Scand J Work Environ Health 1981;7 suppl 4:121-126    pdf

"Negative" results in cohort studies--how to recognize fallacies.

by Hernberg S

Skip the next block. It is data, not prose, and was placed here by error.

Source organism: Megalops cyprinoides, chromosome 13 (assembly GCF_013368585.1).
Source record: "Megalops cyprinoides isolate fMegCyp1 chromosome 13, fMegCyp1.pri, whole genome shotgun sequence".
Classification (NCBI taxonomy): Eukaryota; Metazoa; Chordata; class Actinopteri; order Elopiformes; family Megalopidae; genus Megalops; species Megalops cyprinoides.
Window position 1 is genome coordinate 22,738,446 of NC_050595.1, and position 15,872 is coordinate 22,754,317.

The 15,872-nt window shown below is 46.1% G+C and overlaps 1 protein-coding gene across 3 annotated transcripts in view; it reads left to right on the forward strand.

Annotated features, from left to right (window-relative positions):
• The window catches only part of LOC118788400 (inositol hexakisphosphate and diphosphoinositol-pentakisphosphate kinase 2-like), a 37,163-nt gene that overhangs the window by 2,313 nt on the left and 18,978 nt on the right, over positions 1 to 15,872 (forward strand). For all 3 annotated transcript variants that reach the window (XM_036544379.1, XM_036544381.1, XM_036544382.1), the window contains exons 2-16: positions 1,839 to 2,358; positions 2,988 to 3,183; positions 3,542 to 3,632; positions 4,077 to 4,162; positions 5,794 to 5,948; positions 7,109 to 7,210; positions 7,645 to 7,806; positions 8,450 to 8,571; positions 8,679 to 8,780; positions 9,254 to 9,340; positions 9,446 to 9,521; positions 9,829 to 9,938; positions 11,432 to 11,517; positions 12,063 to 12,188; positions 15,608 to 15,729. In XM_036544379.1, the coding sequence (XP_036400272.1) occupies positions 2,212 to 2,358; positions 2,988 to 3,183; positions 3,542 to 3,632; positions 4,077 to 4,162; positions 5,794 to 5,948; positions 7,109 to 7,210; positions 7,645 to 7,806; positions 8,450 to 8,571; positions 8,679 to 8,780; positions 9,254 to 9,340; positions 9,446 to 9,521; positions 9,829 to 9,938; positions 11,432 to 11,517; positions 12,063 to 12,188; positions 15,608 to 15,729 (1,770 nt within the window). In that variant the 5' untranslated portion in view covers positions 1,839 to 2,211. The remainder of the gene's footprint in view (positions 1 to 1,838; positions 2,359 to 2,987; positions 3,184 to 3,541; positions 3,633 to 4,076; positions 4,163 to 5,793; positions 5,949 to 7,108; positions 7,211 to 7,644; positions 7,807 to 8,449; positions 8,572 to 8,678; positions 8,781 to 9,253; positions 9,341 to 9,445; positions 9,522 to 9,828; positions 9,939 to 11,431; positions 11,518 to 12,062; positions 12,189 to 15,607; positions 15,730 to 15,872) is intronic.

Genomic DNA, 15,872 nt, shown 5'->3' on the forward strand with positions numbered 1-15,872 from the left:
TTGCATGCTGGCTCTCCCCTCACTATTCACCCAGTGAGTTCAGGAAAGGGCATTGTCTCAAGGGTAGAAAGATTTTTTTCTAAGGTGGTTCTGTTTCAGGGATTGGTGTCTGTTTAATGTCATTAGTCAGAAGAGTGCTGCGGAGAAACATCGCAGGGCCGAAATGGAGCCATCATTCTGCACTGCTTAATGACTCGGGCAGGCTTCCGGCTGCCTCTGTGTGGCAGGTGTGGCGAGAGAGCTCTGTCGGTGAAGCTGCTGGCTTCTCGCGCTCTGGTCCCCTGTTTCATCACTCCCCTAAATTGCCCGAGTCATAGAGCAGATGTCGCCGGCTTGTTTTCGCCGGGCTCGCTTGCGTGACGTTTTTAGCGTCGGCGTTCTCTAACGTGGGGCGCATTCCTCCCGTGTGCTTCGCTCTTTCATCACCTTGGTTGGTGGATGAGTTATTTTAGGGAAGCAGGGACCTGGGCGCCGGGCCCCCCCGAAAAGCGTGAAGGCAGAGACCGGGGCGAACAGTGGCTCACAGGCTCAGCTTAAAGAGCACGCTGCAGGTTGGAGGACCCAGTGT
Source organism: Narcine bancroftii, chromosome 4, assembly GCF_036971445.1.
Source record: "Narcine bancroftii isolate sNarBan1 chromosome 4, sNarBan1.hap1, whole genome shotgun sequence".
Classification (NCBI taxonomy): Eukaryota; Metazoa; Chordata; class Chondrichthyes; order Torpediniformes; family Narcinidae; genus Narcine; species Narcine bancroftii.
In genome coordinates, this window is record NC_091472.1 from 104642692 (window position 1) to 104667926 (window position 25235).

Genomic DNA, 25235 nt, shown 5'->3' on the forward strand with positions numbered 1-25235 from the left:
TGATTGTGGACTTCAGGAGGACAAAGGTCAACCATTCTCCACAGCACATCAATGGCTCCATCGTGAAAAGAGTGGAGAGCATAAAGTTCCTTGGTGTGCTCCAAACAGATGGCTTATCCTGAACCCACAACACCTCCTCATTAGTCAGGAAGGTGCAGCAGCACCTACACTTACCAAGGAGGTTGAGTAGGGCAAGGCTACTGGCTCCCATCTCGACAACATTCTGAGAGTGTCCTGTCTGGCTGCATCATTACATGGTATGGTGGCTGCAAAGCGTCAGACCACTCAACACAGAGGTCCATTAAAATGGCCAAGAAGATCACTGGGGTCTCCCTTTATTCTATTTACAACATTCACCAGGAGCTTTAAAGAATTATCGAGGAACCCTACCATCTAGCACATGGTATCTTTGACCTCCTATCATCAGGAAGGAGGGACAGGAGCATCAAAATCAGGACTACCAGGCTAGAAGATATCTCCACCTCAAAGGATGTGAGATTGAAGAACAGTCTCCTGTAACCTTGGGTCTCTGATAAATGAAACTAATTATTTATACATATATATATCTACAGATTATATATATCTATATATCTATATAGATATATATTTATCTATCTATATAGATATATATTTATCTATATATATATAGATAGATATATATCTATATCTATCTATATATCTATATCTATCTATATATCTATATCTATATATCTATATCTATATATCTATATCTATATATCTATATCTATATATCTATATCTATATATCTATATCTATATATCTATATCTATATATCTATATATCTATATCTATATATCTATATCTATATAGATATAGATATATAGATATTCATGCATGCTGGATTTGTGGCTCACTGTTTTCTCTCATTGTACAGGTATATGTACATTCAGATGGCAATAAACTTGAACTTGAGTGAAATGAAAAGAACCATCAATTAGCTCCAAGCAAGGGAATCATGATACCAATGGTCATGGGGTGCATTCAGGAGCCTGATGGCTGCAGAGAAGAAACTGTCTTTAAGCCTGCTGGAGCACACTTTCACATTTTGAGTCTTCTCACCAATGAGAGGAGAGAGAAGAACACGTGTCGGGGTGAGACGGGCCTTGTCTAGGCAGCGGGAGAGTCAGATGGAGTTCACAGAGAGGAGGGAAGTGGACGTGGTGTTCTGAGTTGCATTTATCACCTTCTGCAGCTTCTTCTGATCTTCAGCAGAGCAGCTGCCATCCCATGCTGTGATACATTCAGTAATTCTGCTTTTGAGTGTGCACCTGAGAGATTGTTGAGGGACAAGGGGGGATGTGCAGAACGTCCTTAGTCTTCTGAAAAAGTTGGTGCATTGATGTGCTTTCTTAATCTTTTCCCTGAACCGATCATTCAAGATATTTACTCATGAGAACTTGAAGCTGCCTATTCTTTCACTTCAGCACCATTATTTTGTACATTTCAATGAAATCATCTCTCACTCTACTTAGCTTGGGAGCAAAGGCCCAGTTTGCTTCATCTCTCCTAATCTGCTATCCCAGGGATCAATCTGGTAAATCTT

Negative studies are important in occupational medicine because knowledge on noneffect levels for harmful exposures is pertinent. A truly negative study must (i) be large, (ii) be sensitive, and (iii) have well-documented exposure data. Small and/or insensitive so-called negative studies are uninformative, and negative results can only be related to the actual or lower exposure levels. Some of the causes for falsely negative results are inappropriate design (eg, cross-sectional instead of longitudinal), crude measuring methods, inappropriate type of examination, wrong categories of exposed workers, inclusion of workers with too short an exposure time and too low an exposure intensity in the exposed series, too short a follow-up for diseases with long latency times (eg, cancer), incomplete follow-up, wrong reference category (eg, the general population), poor precision of measuring methods, and insensitive or wrong statistical methods. Finally, the same data may be interpreted in different ways. Correct interpretation requires both knowledge of the subject and apprehension of the fact that errors in design and measurement often tend to mask existing differences. At the most, a small insensitive study may rule out very strong effects.